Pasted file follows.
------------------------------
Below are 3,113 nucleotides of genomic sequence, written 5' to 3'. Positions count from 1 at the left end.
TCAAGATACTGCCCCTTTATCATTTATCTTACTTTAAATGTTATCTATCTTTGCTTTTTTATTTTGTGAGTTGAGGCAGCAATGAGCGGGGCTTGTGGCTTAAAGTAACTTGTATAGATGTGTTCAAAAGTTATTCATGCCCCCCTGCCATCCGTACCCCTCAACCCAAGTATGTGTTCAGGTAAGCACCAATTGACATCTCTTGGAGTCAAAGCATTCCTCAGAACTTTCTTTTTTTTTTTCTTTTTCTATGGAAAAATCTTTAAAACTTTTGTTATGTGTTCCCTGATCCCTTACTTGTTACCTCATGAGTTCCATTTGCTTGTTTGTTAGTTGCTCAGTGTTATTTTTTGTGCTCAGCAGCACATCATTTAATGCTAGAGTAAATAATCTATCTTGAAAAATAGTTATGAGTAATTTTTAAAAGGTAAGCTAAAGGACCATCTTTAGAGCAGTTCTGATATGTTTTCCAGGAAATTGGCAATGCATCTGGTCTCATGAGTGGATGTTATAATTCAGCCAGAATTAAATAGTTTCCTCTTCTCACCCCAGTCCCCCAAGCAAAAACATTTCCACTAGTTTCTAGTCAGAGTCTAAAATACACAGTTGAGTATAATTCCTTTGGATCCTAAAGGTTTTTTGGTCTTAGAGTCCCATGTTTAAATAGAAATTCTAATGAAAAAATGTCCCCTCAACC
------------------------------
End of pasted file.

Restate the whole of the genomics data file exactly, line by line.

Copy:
Below are 3,113 nucleotides of genomic sequence, written 5' to 3'. Positions count from 1 at the left end.
TCAAGATACTGCCCCTTTATCATTTATCTTACTTTAAATGTTATCTATCTTTGCTTTTTTATTTTGTGAGTTGAGGCAGCAATGAGCGGGGCTTGTGGCTTAAAGTAACTTGTATAGATGTGTTCAAAAGTTATTCATGCCCCCCTGCCATCCGTACCCCTCAACCCAAGTATGTGTTCAGGTAAGCACCAATTGACATCTCTTGGAGTCAAAGCATTCCTCAGAACTTTCTTTTTTTTTTTCTTTTTCTATGGAAAAATCTTTAAAACTTTTGTTATGTGTTCCCTGATCCCTTACTTGTTACCTCATGAGTTCCATTTGCTTGTTTGTTAGTTGCTCAGTGTTATTTTTTGTGCTCAGCAGCACATCATTTAATGCTAGAGTAAATAATCTATCTTGAAAAATAGTTATGAGTAATTTTTAAAAGGTAAGCTAAAGGACCATCTTTAGAGCAGTTCTGATATGTTTTCCAGGAAATTGGCAATGCATCTGGTCTCATGAGTGGATGTTATAATTCAGCCAGAATTAAATAGTTTCCTCTTCTCACCCCAGTCCCCCAAGCAAAAACATTTCCACTAGTTTCTAGTCAGAGTCTAAAATACACAGTTGAGTATAATTCCTTTGGATCCTAAAGGTTTTTTGGTCTTAGAGTCCCATGTTTAAATAGAAATTCTAATGAAAAAATGTCCCCTCAACC